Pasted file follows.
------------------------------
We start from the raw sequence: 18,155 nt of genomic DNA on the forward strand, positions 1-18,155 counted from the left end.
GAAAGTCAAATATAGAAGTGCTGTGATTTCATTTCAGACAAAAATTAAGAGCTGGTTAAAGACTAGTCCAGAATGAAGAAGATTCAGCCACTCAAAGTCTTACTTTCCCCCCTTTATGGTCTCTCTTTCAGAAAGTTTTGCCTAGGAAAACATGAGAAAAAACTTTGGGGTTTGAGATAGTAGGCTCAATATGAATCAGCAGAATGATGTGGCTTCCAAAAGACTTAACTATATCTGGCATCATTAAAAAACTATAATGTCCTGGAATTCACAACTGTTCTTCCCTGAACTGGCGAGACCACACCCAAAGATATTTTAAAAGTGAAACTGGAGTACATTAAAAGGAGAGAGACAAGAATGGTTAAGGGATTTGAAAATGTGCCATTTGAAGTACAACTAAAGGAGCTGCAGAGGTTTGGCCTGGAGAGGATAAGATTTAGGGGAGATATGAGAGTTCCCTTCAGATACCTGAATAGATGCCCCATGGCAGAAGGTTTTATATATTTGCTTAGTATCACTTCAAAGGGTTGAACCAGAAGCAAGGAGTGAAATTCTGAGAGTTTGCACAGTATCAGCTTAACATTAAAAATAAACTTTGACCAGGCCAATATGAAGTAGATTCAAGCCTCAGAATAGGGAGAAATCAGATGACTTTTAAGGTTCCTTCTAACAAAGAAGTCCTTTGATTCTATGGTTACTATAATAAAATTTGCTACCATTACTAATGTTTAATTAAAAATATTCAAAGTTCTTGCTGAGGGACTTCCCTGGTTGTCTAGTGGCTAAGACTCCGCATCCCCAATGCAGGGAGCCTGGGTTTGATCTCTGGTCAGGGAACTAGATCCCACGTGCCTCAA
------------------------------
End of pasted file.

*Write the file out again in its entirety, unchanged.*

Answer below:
We start from the raw sequence: 18,155 nt of genomic DNA on the forward strand, positions 1-18,155 counted from the left end.
GAAAGTCAAATATAGAAGTGCTGTGATTTCATTTCAGACAAAAATTAAGAGCTGGTTAAAGACTAGTCCAGAATGAAGAAGATTCAGCCACTCAAAGTCTTACTTTCCCCCCTTTATGGTCTCTCTTTCAGAAAGTTTTGCCTAGGAAAACATGAGAAAAAACTTTGGGGTTTGAGATAGTAGGCTCAATATGAATCAGCAGAATGATGTGGCTTCCAAAAGACTTAACTATATCTGGCATCATTAAAAAACTATAATGTCCTGGAATTCACAACTGTTCTTCCCTGAACTGGCGAGACCACACCCAAAGATATTTTAAAAGTGAAACTGGAGTACATTAAAAGGAGAGAGACAAGAATGGTTAAGGGATTTGAAAATGTGCCATTTGAAGTACAACTAAAGGAGCTGCAGAGGTTTGGCCTGGAGAGGATAAGATTTAGGGGAGATATGAGAGTTCCCTTCAGATACCTGAATAGATGCCCCATGGCAGAAGGTTTTATATATTTGCTTAGTATCACTTCAAAGGGTTGAACCAGAAGCAAGGAGTGAAATTCTGAGAGTTTGCACAGTATCAGCTTAACATTAAAAATAAACTTTGACCAGGCCAATATGAAGTAGATTCAAGCCTCAGAATAGGGAGAAATCAGATGACTTTTAAGGTTCCTTCTAACAAAGAAGTCCTTTGATTCTATGGTTACTATAATAAAATTTGCTACCATTACTAATGTTTAATTAAAAATATTCAAAGTTCTTGCTGAGGGACTTCCCTGGTTGTCTAGTGGCTAAGACTCCGCATCCCCAATGCAGGGAGCCTGGGTTTGATCTCTGGTCAGGGAACTAGATCCCACGTGCCTCAA